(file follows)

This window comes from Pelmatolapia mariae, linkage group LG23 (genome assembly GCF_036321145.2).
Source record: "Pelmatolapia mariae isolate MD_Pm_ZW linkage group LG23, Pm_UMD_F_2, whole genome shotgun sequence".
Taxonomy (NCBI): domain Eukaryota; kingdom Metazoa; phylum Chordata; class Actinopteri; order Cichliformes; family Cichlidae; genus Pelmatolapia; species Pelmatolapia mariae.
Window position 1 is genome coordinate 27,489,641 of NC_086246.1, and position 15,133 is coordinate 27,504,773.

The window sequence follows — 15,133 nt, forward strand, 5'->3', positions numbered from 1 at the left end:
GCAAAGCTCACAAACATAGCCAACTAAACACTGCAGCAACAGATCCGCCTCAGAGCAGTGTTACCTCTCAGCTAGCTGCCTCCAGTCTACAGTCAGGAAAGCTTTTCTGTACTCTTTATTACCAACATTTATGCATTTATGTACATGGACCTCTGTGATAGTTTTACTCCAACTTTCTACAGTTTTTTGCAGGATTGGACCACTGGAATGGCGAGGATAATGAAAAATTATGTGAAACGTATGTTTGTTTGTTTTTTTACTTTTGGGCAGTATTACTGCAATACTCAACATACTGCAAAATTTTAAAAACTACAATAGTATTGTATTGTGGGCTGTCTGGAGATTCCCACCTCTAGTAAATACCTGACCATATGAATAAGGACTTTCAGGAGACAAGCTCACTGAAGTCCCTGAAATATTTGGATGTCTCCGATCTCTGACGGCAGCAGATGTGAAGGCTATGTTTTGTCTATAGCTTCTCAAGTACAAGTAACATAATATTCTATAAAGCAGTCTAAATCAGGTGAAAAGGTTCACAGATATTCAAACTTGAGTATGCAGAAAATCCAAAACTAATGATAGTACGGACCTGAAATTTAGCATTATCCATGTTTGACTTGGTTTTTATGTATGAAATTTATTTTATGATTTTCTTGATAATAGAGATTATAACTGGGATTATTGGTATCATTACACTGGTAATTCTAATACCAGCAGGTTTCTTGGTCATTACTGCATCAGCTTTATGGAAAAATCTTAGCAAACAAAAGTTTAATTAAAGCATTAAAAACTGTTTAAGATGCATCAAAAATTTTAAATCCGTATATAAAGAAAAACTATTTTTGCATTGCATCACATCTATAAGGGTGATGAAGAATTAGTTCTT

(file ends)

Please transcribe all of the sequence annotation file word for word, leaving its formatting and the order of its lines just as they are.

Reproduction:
This window comes from Pelmatolapia mariae, linkage group LG23 (genome assembly GCF_036321145.2).
Source record: "Pelmatolapia mariae isolate MD_Pm_ZW linkage group LG23, Pm_UMD_F_2, whole genome shotgun sequence".
Taxonomy (NCBI): domain Eukaryota; kingdom Metazoa; phylum Chordata; class Actinopteri; order Cichliformes; family Cichlidae; genus Pelmatolapia; species Pelmatolapia mariae.
Window position 1 is genome coordinate 27,489,641 of NC_086246.1, and position 15,133 is coordinate 27,504,773.

The window sequence follows — 15,133 nt, forward strand, 5'->3', positions numbered from 1 at the left end:
GCAAAGCTCACAAACATAGCCAACTAAACACTGCAGCAACAGATCCGCCTCAGAGCAGTGTTACCTCTCAGCTAGCTGCCTCCAGTCTACAGTCAGGAAAGCTTTTCTGTACTCTTTATTACCAACATTTATGCATTTATGTACATGGACCTCTGTGATAGTTTTACTCCAACTTTCTACAGTTTTTTGCAGGATTGGACCACTGGAATGGCGAGGATAATGAAAAATTATGTGAAACGTATGTTTGTTTGTTTTTTTACTTTTGGGCAGTATTACTGCAATACTCAACATACTGCAAAATTTTAAAAACTACAATAGTATTGTATTGTGGGCTGTCTGGAGATTCCCACCTCTAGTAAATACCTGACCATATGAATAAGGACTTTCAGGAGACAAGCTCACTGAAGTCCCTGAAATATTTGGATGTCTCCGATCTCTGACGGCAGCAGATGTGAAGGCTATGTTTTGTCTATAGCTTCTCAAGTACAAGTAACATAATATTCTATAAAGCAGTCTAAATCAGGTGAAAAGGTTCACAGATATTCAAACTTGAGTATGCAGAAAATCCAAAACTAATGATAGTACGGACCTGAAATTTAGCATTATCCATGTTTGACTTGGTTTTTATGTATGAAATTTATTTTATGATTTTCTTGATAATAGAGATTATAACTGGGATTATTGGTATCATTACACTGGTAATTCTAATACCAGCAGGTTTCTTGGTCATTACTGCATCAGCTTTATGGAAAAATCTTAGCAAACAAAAGTTTAATTAAAGCATTAAAAACTGTTTAAGATGCATCAAAAATTTTAAATCCGTATATAAAGAAAAACTATTTTTGCATTGCATCACATCTATAAGGGTGATGAAGAATTAGTTCTT